Examples of Progressive Tax

In the U.S., the more you make, the more you pay!
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In the 1920s and 1930s, the United States created an extremely progressive income and estate taxation system, which, when combined with heavy corporate taxation, led to a large and sustained reduction in income and wealth concentration. That event was reversed after the country's progressive tax system went by the wayside.

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Definition of Progressive Tax

A progressive tax increases personal tax rates as the taxable income of taxpayers rises. Tax brackets are formed that relate directly to segmented, personal income streams. Each substantial increase in a person's income pushes that taxpayer to the next tax bracket.

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For instance, a person's income may initially fall into one tax rate bracket, but a substantial increase in income will move the person to the next subsequent tax rate. For example, a progressive tax schedule might include a base tax rate of "0" percent and the highest tax rate of 45 percent.

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Read More​: Advantages and Disadvantages of Progressive Tax

Progressive Tax Examples

The U.S. federal income tax system is a progressive one. It relies on graduated tax brackets, the rates of which ranged from ​10 percent to37 percent​ for 2021. For that year, a single person with $15,000 of taxable income was in the 12 percent ​tax bracket, but a taxpayer with a taxable income of $600,000 was in the 37 percent​ tax bracket.

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Investment Income Tax

The investment income tax relates to a taxpayer's income-generating efforts. Your investments affect the income tax you pay in two circumstances: if you receive income from an investment and if you experience a gain or loss when you sell a financial asset.

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For instance, an investor may receive income in the form of interest and/or dividends. This income is typically taxed at the investor's ordinary income tax rate. In contrast, qualified dividends may receive a different tax treatment in the form of a lower long-term capital gains tax rate.

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Read More​: What Are the Benefits of the Progressive Tax?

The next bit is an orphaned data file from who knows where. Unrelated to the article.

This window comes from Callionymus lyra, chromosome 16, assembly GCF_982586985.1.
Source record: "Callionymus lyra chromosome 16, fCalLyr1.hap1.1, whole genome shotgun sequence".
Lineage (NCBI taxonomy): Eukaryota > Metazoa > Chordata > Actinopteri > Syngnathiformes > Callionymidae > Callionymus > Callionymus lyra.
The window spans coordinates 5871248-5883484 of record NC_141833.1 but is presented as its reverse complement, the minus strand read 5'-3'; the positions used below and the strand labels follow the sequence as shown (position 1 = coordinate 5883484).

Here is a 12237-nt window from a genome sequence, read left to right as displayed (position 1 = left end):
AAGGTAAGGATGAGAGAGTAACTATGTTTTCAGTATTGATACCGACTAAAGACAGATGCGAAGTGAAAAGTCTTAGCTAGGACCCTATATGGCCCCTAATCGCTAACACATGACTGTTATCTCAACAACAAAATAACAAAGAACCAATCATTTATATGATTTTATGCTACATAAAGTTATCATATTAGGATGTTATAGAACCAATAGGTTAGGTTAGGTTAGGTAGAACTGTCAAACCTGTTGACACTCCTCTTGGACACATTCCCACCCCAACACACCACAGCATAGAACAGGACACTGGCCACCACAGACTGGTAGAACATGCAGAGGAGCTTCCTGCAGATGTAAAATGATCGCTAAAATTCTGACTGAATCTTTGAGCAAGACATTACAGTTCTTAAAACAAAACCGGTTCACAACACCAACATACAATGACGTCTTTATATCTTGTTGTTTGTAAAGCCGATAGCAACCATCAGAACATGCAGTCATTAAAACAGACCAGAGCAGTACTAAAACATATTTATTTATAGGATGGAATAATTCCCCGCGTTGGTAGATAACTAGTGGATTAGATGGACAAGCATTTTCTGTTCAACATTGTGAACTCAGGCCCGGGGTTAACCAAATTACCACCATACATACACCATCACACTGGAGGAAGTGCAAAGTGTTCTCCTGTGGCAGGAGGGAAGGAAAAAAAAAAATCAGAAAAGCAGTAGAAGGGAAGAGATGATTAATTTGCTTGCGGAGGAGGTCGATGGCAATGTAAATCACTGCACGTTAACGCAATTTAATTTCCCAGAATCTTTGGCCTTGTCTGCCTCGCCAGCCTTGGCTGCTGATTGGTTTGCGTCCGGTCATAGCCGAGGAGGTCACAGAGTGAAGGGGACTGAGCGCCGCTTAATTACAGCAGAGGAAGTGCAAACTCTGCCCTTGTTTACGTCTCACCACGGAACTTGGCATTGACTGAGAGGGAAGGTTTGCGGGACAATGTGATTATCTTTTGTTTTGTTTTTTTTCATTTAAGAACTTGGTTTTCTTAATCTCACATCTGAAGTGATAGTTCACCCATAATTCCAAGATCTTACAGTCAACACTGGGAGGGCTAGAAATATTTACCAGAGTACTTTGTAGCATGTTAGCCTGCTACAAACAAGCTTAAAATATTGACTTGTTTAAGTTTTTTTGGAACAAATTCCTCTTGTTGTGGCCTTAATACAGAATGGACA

Tax on Interest Earned

A taxpayer earns interest, or passive income, on savings accounts and investments. This interest income, including interest on deposit accounts, such as checking and savings accounts, is typically taxed at the same tax rate as is the taxpayer's earned income.

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Other forms of earned interest include the following:

  • Interest on checking and savings deposit accounts
  • Interest on the value of gifts a taxpayer receives for opening an account with a financial institution
  • Dividends on deposit or share accounts in credit unions, cooperative banks and other banking associations
  • Interest you receive on loans
  • Interest you receive on certificates of deposit (CDs)
  • Interest on U.S. obligations such as U.S. Treasury bonds
  • Interest on insurance dividends
  • Interest on an annuity contract
  • Original issue discount (OID) amounts on long-term debt instruments
  • Interest on income tax refunds

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Rental Earnings Tax

The rental earnings tax is a progressive tax that targets rental property income. The taxpayer reports all rental income on her tax return and, typically, the related expenses can be deducted from the taxpayer's rental income.

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Estate Tax

The estate tax is levied on the assets of an estate, which a deceased person has bequeathed to her beneficiaries. Whether a beneficiary pays an estate tax and, if so, the dollar amount of the tax depends on the monetary value of the assets included in the estate. As of 2021, a beneficiary who inherits an estate of more than $12,060,000, will pay a tax rate of ​40 percent.

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Tax Credit

A tax credit is awarded by the government to a taxpayer. Tax credits include an earned income tax credit, an elderly and disabled tax credit, a child tax credit and the retirement savings contributions credit. For tax reporting purposes, tax credits are deducted from the tax the taxpayer owes, rather than from her gross income.

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